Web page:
Kangaroo (video game)

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Kangaroo
Kangaroo arcadeflyer.png
Kangaroo arcade flyer
Developer(s) Sun Electronics
Publisher(s) Sun Electronics, Atari
Platform(s) Arcade (original)
Atari 8-bit
Atari 2600
Atari 5200
Release date(s) 1982
Genre(s) Platform
Mode(s) Up to 2 players, alternating turns
Cabinet Upright
CPU Z80 (@ 2.5 MHz)
Sound Sound CPU: Z80 (@ 2.5 MHz)
Sound Chip: AY8910 (@ 1.25 MHz)
Display Raster, 240 x 256 pixels (Vertical), 24 colors

Kangaroo (Japanese: カンガルー?) is an arcade platform game that was released in 1982. It was manufactured by Sun Electronics and distributed by Atari. Kangaroo is one of the first arcade games similar in style to Donkey Kong without being a direct knock-off. The player takes the role of a mother kangaroo wearing boxing gloves, who is trying to rescue her son from fruit-throwing monkeys.

Unusually for a platformer, there is no jump button. Instead, the player pushes up—or up and diagonally—to jump.

Gameplay[edit]

The mother kangaroo traverses the stage to rescue her son.

There are four different levels. Each of them consist of the mother kangaroo on the bottom floor trying to reach the top floor where her joey is being held captive by some monkeys. On each of the levels, there are monkeys who are throwing apples at the mother kangaroo. Sometimes the apples are thrown so that she must jump over them and sometimes they are thrown so that she must duck. If she gets face to face with one of the monkeys, she can punch the monkey with a boxing glove. She can also punch and destroy apples if they're thrown in level with her gloves. Also, there are pieces of fruit that she can jump up and get for points. Additionally, there is at least one bell on each level that she can hit so that more fruits will appear. She must be wary of the big Ape, who will occasionally appear and try to take her gloves away from her. The level must be completed before the time runs out, otherwise the player will lose a life.

Levels 1, 2 and 4 consist of different platforms that the mother kangaroo must jump onto or climb onto via a ladder. On the third level, the cage in which the kid kangaroo is imprisoned is held up by an entire troop of monkeys and there is a horde of apples that the monkey will unleash if five of them climb up there. On this level, the mother kangaroo must punch each monkey in the stack several times until the cage is lowered and when the cage has been lowered enough, the mother kangaroo must climb to the next floor to get to the kid kangaroo before the cage is raised again or before the monkeys have an avalanche of apple cores unleashed.

Kangaroo has a number of clearly visible glitches in the graphics, such as sprites briefly flickering.[1]

Development[edit]

Music[edit]

The game uses popular classical and folk songs for background music, including these: "American Patrol" by F. W. Meacham (used during regular gameplay), "Oh! Susanna" by Stephen Foster[2] (used as level completion fanfare), and "Westminster Quarters" (used when a bell is rung). Also, the music played during level intros is reminiscent of, if not directly inspired by, "Marcia Alla Turca" by Ludwig van Beethoven.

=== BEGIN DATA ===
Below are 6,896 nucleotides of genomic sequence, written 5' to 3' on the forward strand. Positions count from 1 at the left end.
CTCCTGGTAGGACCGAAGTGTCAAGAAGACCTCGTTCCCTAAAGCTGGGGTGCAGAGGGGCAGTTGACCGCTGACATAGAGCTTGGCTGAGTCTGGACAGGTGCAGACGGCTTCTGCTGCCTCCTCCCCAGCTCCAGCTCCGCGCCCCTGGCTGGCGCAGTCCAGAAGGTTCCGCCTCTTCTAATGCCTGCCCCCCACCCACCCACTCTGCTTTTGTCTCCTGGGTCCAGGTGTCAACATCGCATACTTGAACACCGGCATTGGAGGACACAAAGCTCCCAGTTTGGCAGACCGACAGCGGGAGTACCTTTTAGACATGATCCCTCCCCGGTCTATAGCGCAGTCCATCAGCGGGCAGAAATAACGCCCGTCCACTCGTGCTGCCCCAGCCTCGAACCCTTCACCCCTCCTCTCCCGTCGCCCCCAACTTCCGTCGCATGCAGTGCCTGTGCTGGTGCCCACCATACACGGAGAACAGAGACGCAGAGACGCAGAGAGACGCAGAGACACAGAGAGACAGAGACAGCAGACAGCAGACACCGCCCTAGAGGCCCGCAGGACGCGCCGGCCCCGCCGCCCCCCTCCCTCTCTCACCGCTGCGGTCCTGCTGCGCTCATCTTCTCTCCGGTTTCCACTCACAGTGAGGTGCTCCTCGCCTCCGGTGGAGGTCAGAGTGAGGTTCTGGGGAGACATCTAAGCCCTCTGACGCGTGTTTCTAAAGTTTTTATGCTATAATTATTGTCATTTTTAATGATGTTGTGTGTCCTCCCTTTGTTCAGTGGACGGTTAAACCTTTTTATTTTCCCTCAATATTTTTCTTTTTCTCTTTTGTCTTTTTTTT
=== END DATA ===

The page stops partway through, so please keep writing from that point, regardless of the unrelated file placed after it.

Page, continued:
Ports[edit]

Kangaroo was ported to the Atari 2600 and Atari 5200. The 5200 version was also ported to the Atari 8-bit computers and published through Atari Program Exchange.[3] This is unusual, as APX was created to publish user-designed software, not licensed ports.

Reception[edit]

The arcade version of Kangaroo was reviewed by Arcade Express, which scored it 8 out of 10 in November 1982.[4] The Atari 5200 version of Kangaroo was later reviewed by Video magazine in its "Arcade Alley" column where it received mixed commentary. While describing the game as "an excellent piece of work", reviewers also admitted that it had "fail[ed] to bowl [them] over" and criticized the game's "animation-quality graphics" which appeared to be used primarily to "dress up rudimentary play-action".[5]:39 The Atari 5200 version of Kangaroo was awarded "1984 Best Arcade-to-Home Video Game/Computer Game Translation" at the 5th annual Arkie Awards, where judges noted that "all aspects of the game look and play" as a "virtual duplicate" of the arcade version.[6]:29

Television adaptation[edit]

In 1984, Kangaroo and Space Ace replaced Pitfall Harry, Frogger, and Donkey Kong Jr. as segments on CBS's Saturday Supercade cartoon lineup. The basic plot-line involves kangaroos named Katy (voiced by Mea Martineau) and Joey (voiced by David Mendenhall), who lives in a zoo run by the zookeeper Mr. Friendly (voiced by Arthur Burghardt) and are good friends with Sidney the Squirrel (voiced by Marvin Kaplan). Katy and Joey would often thwart the plots of by the mischievous Monkeybiz Gang (voiced by Pat Fraley and Frank Welker) consisting of Bingo, Bango, Bongo, and Fred. The Monkeybiz Gang cause trouble by trying to escape from the zoo and Katy would have to help keep them in line. The series has never been officially released on DVD or VHS in any form.[7]

References[edit]

  1. ^ Brundage, Darren (June 27, 2007). "Kangaroo". The Atari Times. 
  2. ^ "Kangaroo - Videogame by Sun Electronics". Arcade-museum.com. Retrieved 2014-07-18. 
  3. ^ Reichert, Matt. "Kangaroo". AtariProtos.com. Retrieved September 19, 2014. 
  4. ^ http://www.digitpress.com/library/newsletters/arcadeexpress/arcade_express_v1n8.pdf#page=7
  5. ^ Kunkel, Bill; Katz, Arnie (November 1983). "Arcade Alley: Wintertime Winners". Video (Reese Communications) 7 (8): 38–39. ISSN 0147-8907. 
  6. ^ Kunkel, Bill; Katz, Arnie (February 1984). "Arcade Alley: The 1984 Arcade Awards, Part II". Video (Reese Communications) 7 (11): 28–29. ISSN 0147-8907. 
  7. ^ comicwatch (November 12, 2005). "Saturday Supercade (TV Series 1983–1985)". IMDb. Retrieved December 6, 2015. 

External links[edit]